Test Cricket: “Shortest Format Is the Way to Go,” ICC Chief Warns About Less Test Cricket in Near Future
Test Cricket: ICC Chief Greg Barclay has opined on the long-term debate regarding the future of Test Cricket. Barclay has warned that the volume of Test cricket may be reduced in the near future. Barclay has painted a grim picture while in attendance to watch the first Test between England and New Zealand.
While the Lord’s crowd is witnessing a classic Test match, where 17 wickets fell on the first day and the rearguard action of New Zealand batters in the second innings, Barclay has cast his doubts over the future of the red-ball format. Barclay, who will finish his two-year term in December, said, the emergence of domestic leagues has put Test Cricket in jeopardy. The New Zealander revealed that juggling bilateral series between the longest format and franchise leagues has become increasingly difficult. Looking for more official betting sites in India for the upcoming match? Find them here.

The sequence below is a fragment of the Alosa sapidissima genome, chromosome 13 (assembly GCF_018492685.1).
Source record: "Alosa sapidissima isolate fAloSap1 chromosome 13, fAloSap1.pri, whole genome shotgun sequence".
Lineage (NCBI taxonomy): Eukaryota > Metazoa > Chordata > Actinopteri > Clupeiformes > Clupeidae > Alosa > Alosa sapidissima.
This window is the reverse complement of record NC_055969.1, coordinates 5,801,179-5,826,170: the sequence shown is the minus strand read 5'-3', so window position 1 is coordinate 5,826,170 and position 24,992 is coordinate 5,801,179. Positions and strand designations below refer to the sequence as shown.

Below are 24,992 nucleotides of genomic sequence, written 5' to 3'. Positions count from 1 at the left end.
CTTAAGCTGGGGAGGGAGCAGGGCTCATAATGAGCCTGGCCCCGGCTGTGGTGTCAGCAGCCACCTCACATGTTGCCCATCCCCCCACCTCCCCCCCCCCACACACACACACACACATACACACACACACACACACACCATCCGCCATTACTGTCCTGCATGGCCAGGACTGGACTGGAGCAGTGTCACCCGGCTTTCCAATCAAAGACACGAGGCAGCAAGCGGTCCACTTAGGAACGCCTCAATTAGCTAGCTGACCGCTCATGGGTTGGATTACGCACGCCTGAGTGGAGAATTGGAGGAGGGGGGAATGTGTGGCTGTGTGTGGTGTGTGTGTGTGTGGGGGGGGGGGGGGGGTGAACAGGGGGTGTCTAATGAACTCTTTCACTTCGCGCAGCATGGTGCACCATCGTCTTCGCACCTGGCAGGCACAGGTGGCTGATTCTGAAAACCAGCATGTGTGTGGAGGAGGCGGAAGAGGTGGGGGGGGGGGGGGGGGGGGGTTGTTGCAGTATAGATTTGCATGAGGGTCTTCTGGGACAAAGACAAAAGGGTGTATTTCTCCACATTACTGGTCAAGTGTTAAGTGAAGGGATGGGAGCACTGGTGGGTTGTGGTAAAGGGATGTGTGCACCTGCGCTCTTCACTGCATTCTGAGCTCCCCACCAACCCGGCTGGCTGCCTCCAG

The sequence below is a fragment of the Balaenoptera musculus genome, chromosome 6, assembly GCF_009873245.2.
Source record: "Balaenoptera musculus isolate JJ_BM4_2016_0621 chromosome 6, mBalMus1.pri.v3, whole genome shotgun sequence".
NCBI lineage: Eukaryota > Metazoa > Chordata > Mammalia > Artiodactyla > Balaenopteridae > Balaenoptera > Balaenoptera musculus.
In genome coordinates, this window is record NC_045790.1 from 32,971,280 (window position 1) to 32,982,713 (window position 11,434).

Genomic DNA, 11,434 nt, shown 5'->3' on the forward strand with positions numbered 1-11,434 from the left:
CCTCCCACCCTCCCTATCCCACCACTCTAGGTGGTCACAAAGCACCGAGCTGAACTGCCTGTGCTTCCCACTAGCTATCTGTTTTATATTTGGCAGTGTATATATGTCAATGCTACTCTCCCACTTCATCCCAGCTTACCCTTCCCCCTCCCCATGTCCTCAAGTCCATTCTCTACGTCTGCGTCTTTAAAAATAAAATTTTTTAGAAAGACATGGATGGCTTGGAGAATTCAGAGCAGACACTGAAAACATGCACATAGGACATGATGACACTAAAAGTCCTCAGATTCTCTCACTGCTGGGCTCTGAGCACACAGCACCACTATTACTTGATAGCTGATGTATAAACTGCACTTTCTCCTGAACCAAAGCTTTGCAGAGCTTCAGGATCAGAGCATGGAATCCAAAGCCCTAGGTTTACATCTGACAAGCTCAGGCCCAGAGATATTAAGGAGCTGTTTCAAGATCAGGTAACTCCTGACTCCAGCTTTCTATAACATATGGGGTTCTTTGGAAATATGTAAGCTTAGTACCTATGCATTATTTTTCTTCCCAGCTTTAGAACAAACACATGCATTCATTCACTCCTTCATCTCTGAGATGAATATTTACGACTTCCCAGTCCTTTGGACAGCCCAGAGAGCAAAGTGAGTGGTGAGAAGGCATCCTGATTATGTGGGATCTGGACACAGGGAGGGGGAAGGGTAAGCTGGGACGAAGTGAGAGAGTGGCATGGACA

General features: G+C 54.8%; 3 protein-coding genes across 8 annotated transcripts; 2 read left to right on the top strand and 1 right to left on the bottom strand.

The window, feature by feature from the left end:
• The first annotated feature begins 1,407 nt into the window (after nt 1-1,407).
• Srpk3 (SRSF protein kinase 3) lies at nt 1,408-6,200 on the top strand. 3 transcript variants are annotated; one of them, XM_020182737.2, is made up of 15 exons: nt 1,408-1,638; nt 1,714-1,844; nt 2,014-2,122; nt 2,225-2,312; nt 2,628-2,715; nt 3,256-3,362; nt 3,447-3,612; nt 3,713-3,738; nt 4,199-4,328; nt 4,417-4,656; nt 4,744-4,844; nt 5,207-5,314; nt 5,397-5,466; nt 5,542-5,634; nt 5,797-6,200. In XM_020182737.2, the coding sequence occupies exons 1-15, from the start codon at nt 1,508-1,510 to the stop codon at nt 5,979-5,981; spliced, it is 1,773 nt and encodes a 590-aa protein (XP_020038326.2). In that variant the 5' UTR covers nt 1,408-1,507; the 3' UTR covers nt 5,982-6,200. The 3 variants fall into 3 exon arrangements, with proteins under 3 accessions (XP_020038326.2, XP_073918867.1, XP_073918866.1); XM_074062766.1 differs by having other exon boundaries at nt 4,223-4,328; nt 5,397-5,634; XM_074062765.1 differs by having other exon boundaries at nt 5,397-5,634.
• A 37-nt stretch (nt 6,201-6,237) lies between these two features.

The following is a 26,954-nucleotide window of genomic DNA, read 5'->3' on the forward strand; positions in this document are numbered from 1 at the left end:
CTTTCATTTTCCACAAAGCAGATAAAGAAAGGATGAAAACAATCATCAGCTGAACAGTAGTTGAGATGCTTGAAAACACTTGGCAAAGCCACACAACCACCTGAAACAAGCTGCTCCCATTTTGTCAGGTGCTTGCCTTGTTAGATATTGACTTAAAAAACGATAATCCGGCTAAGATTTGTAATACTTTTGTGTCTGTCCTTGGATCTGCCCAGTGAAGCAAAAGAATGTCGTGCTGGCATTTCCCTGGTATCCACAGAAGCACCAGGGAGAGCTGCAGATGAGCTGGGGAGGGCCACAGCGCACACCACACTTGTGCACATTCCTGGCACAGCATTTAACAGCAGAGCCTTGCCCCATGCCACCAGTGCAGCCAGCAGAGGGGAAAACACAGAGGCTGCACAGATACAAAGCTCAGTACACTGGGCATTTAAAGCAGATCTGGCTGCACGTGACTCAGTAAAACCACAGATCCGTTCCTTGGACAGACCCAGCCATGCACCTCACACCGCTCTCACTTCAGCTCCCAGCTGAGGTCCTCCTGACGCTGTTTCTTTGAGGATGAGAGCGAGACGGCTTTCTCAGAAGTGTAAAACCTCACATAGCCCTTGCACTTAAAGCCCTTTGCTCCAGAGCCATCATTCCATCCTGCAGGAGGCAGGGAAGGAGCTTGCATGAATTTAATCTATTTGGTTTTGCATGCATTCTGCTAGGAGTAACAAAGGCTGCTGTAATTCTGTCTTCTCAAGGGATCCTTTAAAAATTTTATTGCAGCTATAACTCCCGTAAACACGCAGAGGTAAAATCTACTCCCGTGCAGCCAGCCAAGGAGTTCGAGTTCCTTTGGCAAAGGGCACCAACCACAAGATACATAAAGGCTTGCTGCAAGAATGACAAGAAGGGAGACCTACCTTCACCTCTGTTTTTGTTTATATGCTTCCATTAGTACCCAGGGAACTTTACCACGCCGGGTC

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Test Cricket: Shortest format will be the dominant force, reckons Barclay
The ICC chief stated that smaller nations will most likely play fewer Test matches. However, the big three nations, India, England, and Australia, will be largely unaffected. The New Zealander also stated that the shortest format of the game is attracting fans and money to cricket and that it will be the dominant force in the game in the future. He added that even broadcasters are becoming more interested in shorter forms of the sport.
“If you look at strategically the way that cricket is going, there’s no doubt that white-ball cricket, short-form cricket, is the way of the future. That’s the game that’s sought after by fans, that’s where the broadcasters are putting their resource, it’s what’s driving the money,”the ICC chief said to BBC test match special
Prospect of Women’s Test Cricket Very Skeptical, says ICC boss
Last year, there were three women’s Test matches, with India appearing twice, against England and Australia. Heather Knight’s England is also set to face South Africa for the first time since 2003 this summer, but Barclay is skeptical of the women’s Test game’s prospects.
“To play Test cricket, you’ve got to have structures domestically that allow you to play long-form cricket and they don’t really exist in any of the countries at the moment, so I can’t really see women’s Test cricket or long-form cricket evolving at any particular speed at all,”he added
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